-The biggest current issue the ICS has that it needs to quell before it turns into something more is the diarrhea of the mouth in the misreporting of the power boost button.
I’m going to say it now, and this goes for Robbie Buhl, Jon Beekius, Bob Jenkins, Lauren Bohlander, Mike King and every other league official & media member covering the IndyCar Series. STOP GIVING THE POWER BOOST CREDIT FOR EVERYTHING!
In the pre-race we heard Bohlander say Briscoe used push-to-pass to beat Ed Carpenter to the line in Kentucky; which he didn’t. We’ve read and heard numerous stories from the media saying the button produced action; one paper in Alabama even claimed the buttn did it all, even though their article contained clear quote from Ryan Briscoe saying he thought the vertical wicker removal gave the better action. After seeing the replay of Mid-Ohio yesterday, it was a push-button festival. At this point I think removing the button (or at least telling everyone you’ve removed the button) would be the solution, cause it seems clear the media and analysts have attached themselves to very incorrect information.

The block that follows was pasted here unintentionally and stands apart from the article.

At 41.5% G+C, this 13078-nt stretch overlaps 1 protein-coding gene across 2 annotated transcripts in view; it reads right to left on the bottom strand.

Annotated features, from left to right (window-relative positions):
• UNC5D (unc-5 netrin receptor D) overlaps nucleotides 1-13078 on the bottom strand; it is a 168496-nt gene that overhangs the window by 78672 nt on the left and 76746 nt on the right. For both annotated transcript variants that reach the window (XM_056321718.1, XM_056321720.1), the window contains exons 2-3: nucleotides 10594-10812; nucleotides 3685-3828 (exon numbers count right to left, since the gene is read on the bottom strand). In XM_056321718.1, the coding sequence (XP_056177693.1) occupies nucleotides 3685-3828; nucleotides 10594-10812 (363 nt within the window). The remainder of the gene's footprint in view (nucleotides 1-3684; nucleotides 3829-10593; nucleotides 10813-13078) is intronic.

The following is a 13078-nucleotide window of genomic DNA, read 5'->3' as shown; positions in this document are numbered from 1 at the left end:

To date Will Power, Ryan Briscoe, Scott Dixon, Tony Kanaan, Dario Franchitti, Ryan Hunter-Reay, Ed Carpenter, Justin Wilson, and most recently Paul Tracy have ALL said they don’t feel the power boost is significant at all. In fact they have all confirmed that the button is exactly what it was designed to be, a slight bit of power assist when needing a little help. The button essentially has equated to a slight boost, at maximum 1mph. I’m a very non-gimmicky guy, and I have no issues with that; I think that slight bit of help is exactly what the drivers needed to help in make some passes, or catching up from a mistake.